Bootstrapping a React Native App: A Comparison

December 10, 2018  7 minute read  

It’s been a while since I have worked on a React Native app. In that time, create-react-native-app (CRNA) has been deprecated, and expo-cli has taken its place as the advised route. There is still react-native init, and Infinite Red has ignite. That is four different ways of bootstrapping a React Native app.

Before I continue, let me be clear on what I want:

  • I want to use “best practices” in my app architecture - for state, communication with my AWS-based backend, navigation, and so on.
  • I want to develop, debug, and test on emulators or real devices. My app will not be running inside a “walled garden”.
  • I want to be able to distribute my apps on the Apple App Store and Google Play Store.
  • I want the bootstrap solution to be supported by the community or an organization that isn’t going anywhere.
  • It needs to “work with” my chosen IDE - Visual Studio Code.

Let’s start with the obvious statement. All of the solutions for bootstrapping do the job that is proposed. It’s really a case of what opinions they have when you bootstrap a project.

Note that throughout this article, I’m going to use the term “emulator” to indicate both simulators (via XCode for iOS) and emulators (via Android Studio for Android).

The crowd opinion

Naturally, I took to Twitter to start the investigation:

It looks like a horse race between react-native init and expo-cli! After experiencing all of them, I can see why this is the case.

react-native init

When you install the development environment for React Native, you probably installed this:

$ [sudo] npm install -g react-native-cli

That’s it for setup. Now, how about bootstrapping?

$ react-native init RNIApp

Here, RNIApp is the name of the directory (and the app) that I am developing. When done, here is what the layout looks like:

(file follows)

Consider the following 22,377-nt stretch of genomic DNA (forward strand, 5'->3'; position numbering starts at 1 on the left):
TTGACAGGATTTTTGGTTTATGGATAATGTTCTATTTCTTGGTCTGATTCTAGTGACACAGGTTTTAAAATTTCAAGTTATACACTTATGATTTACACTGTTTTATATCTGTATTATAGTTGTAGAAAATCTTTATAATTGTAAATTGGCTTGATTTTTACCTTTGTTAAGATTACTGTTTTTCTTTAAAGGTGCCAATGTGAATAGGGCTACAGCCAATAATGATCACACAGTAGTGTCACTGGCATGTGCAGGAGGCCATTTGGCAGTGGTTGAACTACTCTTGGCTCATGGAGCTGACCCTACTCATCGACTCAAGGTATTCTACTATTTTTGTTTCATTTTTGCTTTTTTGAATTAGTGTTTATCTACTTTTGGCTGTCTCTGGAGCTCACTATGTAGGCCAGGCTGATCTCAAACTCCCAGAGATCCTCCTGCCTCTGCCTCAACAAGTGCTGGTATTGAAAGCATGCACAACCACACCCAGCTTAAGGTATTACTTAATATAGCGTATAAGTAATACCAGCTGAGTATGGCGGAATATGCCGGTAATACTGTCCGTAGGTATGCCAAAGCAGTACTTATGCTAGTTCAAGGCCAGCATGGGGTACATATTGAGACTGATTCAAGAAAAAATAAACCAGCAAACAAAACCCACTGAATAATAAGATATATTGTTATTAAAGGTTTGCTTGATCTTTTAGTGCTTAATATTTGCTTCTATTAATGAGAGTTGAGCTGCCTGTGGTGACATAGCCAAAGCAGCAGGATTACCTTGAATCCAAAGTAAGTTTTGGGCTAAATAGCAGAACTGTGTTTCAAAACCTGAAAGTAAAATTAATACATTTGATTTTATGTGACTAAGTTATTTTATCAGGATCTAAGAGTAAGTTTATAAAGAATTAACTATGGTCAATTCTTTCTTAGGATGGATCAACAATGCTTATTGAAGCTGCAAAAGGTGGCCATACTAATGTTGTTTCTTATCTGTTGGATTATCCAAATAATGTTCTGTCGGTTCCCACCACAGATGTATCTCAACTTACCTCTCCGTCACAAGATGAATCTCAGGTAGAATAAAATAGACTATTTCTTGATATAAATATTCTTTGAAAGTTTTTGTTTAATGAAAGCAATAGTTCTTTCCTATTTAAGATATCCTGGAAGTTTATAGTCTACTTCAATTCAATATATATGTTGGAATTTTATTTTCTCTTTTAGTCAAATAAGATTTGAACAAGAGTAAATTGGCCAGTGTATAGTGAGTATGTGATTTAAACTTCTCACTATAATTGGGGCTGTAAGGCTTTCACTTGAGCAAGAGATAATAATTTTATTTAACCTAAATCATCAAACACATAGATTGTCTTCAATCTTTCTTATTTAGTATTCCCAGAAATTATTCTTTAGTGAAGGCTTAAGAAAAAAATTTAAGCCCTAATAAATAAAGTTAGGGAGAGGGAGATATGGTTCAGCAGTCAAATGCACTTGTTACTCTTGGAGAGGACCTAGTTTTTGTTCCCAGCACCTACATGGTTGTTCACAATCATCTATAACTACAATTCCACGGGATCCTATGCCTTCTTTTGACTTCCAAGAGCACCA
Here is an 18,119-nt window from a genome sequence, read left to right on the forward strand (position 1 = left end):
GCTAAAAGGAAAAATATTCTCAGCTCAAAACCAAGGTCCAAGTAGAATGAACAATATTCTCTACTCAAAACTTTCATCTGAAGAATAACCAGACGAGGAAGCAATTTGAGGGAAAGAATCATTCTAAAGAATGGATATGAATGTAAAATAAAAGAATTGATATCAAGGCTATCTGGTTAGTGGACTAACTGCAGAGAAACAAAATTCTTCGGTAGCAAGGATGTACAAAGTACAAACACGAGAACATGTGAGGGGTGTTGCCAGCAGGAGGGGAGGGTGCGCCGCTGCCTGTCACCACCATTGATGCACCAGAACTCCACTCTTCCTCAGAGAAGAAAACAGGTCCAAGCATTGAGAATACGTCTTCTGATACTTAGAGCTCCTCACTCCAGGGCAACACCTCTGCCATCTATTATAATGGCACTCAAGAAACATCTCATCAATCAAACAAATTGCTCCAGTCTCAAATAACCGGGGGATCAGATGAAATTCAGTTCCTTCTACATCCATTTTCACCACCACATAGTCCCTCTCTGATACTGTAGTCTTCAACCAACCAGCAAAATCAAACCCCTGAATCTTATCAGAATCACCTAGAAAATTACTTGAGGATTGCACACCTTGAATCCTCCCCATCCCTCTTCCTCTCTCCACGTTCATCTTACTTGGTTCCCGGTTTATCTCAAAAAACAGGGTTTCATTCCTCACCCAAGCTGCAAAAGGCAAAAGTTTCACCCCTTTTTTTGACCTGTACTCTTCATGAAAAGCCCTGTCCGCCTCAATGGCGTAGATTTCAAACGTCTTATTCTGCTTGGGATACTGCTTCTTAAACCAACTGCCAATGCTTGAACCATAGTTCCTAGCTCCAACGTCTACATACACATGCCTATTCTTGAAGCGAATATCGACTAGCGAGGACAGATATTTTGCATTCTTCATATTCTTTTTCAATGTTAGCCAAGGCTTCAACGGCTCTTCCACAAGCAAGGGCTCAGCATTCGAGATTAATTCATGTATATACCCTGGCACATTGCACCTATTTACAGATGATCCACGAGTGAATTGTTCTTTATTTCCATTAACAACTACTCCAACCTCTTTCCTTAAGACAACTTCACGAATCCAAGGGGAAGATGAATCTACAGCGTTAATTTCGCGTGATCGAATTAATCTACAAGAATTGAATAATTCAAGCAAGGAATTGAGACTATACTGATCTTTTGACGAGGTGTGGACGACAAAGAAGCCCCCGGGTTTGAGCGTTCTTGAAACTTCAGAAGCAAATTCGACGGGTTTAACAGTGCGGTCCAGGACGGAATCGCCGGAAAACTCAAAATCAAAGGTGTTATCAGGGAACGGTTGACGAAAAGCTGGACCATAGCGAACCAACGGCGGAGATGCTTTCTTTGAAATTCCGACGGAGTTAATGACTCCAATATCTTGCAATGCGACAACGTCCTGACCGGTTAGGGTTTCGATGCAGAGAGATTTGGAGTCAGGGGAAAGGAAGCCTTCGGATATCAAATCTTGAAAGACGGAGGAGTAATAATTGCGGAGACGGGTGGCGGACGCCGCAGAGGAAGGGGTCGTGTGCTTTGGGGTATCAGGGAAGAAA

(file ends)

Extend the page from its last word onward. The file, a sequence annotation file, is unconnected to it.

There are minimal opinions here and all are easily changeable:

  • A single “App” entry-point (rather than one per platform).
  • Jest for testing.
  • Babel for compilation of ES2016 to JavaScript.
  • Yarn for package management.

The Good Things:

  • It’s all set up for Android and iOS out of the box - no need to eject to compile.
  • It’s minimalist - there is very little opinion, and everything is easily changed.
  • You can easily include native code.

The Bad Things:

  • It takes a long time for the first compilation.
  • If React Native updates the android/ios directories, your app won’t get the changes.
  • It isn’t “expo” ready, so you have to use emulators to run the code.
  • There is a lot of boiler-plate code that you will have to establish prior to actually getting a viable app.
  • I’ve found that the VS Code debugging against emulators is a little problematic. Sometimes, the debugging session won’t be able to connect to the emulator even though the app runs.

I would use react-native init if I was planning on adding a library that isn’t supported in Expo. (AWS Amplify - one of my go to libraries for connecting to the AWS cloud - is supported by Expo).


My next one to try was the expo-cli. This is the replacement for create-react-native-app (or CRNA). CRNA was maintained by the community and had no ties to another organization. Now that Expo has taken it over, they’ve got ties for publishing Expo apps and building on their backend. These are all, in the whole, good things. You don’t need to sign up for an Expo account if you aren’t using these things. That means if you were using CRNA, just use expo-cli instead and you won’t lose functionality. 

Installing the expo-cli is as easy as all the others:

$ [sudo] npm install -g expo-cli

Then you can easily initialize a project:

$ expo init ExpoApp

This gives you a choice. Do you want a minimal setup (which is much like the CRNA option) or a better setup with tabs and react-navigation. I opted for the minimal setup to see what that looks like first:

In the minimal configuration, there is very little opinion:

  • Expo is the preferred method of running the app.
  • Babel with an “Expo” set of presets is used.
  • Yarn is preferred but not required for package management

The Good Things:

  • It works with Expo.
  • No android/ios directories for a simplified view of the app.

The Bad Things:

  • Uses a “custom” version of react-native pulled from Expo rather than the standard version of react-native.